Pearson's board agreed to the deal Thursday. The price includes FT's cash holdings of 19 million pounds, so Nikkei will pay 825 million pounds. It will be one of the largest-ever acquisitions by a Japanese media company.
The FT was established in 1888. It is one of the most influential business media companies in the world. The Nikkei, established in 1876, is strengthening its global coverage, with a heavy focus on Asia, through the Nikkei Asian Review. By sharing personnel, knowledge and their long histories, the companies aim to become an unprecedented global economic media player.
The FT is a pioneer in digital reporting and has more than 500,000 digital subscribers -- more than 70% of its total subscription base. The Nikkei has 430,000 digital subscribers. Economic and business news is expected to gain more prominence in the digital age. By making use of their strengths in digital media, the two companies intend to undertake a range of major projects.
Tsuneo Kita, chairman and CEO of Nikkei, said: "I am extremely proud of teaming up with the Financial Times, one of the most prestigious news organizations in the world. Our motto of providing high-quality reporting on economic and other news, while maintaining fairness and impartiality, is very close to that of the FT. We share the same journalistic values. Together, we will strive to contribute to the development of the global economy."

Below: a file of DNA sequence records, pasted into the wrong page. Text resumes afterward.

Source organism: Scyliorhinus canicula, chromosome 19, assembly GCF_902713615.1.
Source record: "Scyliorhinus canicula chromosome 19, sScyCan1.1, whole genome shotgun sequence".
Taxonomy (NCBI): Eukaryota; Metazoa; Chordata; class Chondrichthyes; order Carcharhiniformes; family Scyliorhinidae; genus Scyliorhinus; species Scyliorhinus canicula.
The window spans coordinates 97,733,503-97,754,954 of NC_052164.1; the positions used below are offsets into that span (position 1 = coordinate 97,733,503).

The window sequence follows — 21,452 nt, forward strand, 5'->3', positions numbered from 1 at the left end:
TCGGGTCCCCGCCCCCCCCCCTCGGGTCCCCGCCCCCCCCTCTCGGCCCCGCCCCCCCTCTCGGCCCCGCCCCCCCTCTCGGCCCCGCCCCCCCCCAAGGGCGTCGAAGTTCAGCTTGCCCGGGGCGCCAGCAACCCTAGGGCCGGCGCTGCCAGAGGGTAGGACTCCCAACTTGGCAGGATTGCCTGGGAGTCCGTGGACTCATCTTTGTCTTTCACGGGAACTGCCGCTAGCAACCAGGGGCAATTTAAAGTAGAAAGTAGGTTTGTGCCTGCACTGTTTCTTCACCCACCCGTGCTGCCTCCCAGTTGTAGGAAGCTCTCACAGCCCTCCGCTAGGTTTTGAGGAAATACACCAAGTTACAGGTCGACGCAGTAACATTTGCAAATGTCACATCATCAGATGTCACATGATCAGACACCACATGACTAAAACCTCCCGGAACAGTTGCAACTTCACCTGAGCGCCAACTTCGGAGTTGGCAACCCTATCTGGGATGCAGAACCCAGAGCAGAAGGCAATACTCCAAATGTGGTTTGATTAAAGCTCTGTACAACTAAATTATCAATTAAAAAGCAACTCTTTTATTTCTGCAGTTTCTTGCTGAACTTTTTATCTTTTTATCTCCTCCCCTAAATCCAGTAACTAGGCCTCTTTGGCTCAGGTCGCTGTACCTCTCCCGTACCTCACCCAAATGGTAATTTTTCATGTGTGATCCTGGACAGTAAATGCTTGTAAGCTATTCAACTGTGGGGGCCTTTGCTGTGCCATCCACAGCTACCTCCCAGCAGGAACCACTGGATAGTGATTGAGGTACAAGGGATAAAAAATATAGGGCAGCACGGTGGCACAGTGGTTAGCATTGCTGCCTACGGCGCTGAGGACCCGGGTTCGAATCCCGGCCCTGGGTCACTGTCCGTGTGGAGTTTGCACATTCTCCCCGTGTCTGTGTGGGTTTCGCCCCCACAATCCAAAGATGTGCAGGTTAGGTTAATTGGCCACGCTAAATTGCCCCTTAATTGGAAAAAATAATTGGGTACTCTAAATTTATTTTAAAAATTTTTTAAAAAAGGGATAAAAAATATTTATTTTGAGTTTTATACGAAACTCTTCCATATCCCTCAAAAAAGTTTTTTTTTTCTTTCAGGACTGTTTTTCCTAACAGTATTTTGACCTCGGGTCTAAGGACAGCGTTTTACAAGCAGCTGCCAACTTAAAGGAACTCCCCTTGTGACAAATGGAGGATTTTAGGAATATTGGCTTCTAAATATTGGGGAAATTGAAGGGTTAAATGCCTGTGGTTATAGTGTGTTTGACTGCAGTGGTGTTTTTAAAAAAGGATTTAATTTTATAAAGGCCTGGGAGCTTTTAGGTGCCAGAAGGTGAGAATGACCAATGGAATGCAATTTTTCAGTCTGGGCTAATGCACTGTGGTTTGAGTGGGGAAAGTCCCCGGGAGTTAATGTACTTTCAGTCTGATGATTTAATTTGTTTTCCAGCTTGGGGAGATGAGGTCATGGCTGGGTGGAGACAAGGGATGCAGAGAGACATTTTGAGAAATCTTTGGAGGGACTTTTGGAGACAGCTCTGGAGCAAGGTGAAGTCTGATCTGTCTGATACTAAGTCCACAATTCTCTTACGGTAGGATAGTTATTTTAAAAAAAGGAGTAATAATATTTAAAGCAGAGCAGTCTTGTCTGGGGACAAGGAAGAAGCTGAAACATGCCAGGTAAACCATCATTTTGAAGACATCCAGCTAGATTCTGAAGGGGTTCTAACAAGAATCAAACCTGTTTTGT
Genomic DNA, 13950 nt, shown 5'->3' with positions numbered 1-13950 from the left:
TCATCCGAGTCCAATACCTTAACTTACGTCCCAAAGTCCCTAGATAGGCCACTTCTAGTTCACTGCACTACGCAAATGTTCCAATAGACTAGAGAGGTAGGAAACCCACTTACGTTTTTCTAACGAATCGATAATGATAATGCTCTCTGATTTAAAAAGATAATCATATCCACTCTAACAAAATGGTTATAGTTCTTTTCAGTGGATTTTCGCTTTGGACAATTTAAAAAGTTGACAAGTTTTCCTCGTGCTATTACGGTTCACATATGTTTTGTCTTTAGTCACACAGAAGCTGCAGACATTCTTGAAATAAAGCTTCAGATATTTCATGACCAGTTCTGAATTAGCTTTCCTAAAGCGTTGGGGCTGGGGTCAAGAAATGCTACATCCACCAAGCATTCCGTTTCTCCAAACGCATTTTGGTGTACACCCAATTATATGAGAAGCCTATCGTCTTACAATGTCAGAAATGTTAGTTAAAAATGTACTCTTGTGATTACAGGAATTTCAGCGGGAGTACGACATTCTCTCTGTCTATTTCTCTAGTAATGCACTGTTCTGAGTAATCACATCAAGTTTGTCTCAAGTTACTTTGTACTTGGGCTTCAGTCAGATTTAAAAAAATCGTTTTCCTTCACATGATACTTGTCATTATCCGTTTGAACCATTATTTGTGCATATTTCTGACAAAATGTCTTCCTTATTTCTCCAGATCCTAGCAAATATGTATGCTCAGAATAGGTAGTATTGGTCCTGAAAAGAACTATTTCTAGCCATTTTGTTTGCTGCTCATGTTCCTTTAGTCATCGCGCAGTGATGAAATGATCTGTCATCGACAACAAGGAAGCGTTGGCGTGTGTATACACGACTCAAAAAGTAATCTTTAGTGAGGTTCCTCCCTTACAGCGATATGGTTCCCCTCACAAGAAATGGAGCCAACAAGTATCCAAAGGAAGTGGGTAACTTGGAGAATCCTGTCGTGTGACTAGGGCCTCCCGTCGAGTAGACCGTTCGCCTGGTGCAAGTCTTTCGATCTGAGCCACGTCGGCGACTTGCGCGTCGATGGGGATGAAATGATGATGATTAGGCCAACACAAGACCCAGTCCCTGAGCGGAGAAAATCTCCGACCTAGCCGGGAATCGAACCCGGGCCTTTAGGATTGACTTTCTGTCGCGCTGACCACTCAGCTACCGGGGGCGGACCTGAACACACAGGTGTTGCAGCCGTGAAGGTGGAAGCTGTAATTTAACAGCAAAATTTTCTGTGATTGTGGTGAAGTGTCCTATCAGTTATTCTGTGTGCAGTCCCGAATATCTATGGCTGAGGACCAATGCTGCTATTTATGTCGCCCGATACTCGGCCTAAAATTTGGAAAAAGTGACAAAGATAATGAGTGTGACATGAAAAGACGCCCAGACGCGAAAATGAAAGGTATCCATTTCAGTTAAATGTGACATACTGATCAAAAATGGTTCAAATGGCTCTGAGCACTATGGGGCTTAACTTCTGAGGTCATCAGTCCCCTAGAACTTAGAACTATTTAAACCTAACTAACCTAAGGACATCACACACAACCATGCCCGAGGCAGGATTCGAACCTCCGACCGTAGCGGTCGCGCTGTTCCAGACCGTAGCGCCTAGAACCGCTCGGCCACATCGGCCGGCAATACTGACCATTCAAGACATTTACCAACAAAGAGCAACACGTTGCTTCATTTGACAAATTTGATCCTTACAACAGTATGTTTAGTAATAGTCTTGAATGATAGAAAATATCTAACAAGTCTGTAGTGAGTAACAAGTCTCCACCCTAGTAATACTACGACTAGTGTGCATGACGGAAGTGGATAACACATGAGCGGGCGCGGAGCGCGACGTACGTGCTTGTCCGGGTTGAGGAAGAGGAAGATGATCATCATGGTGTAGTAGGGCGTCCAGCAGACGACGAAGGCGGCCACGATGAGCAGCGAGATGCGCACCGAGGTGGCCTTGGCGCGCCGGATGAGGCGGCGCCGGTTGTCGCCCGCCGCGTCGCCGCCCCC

John Fallon, Pearson's chief executive, said: "Pearson has been a proud proprietor of the FT for nearly 60 years. But we've reached an inflection point in media, driven by the explosive growth of mobile and social. In this new environment, the best way to ensure the FT's journalistic and commercial success is for it to be part of a global, digital news company.
"Pearson will now be 100% focused on our global education strategy. The world of education is changing profoundly and we see huge opportunity to grow our business through increasing access to high-quality education globally.
"Nikkei has a long and distinguished track record of quality, impartiality and reliability in its journalism and global viewpoint. The board and I are confident that the FT will continue to flourish under Nikkei's ownership."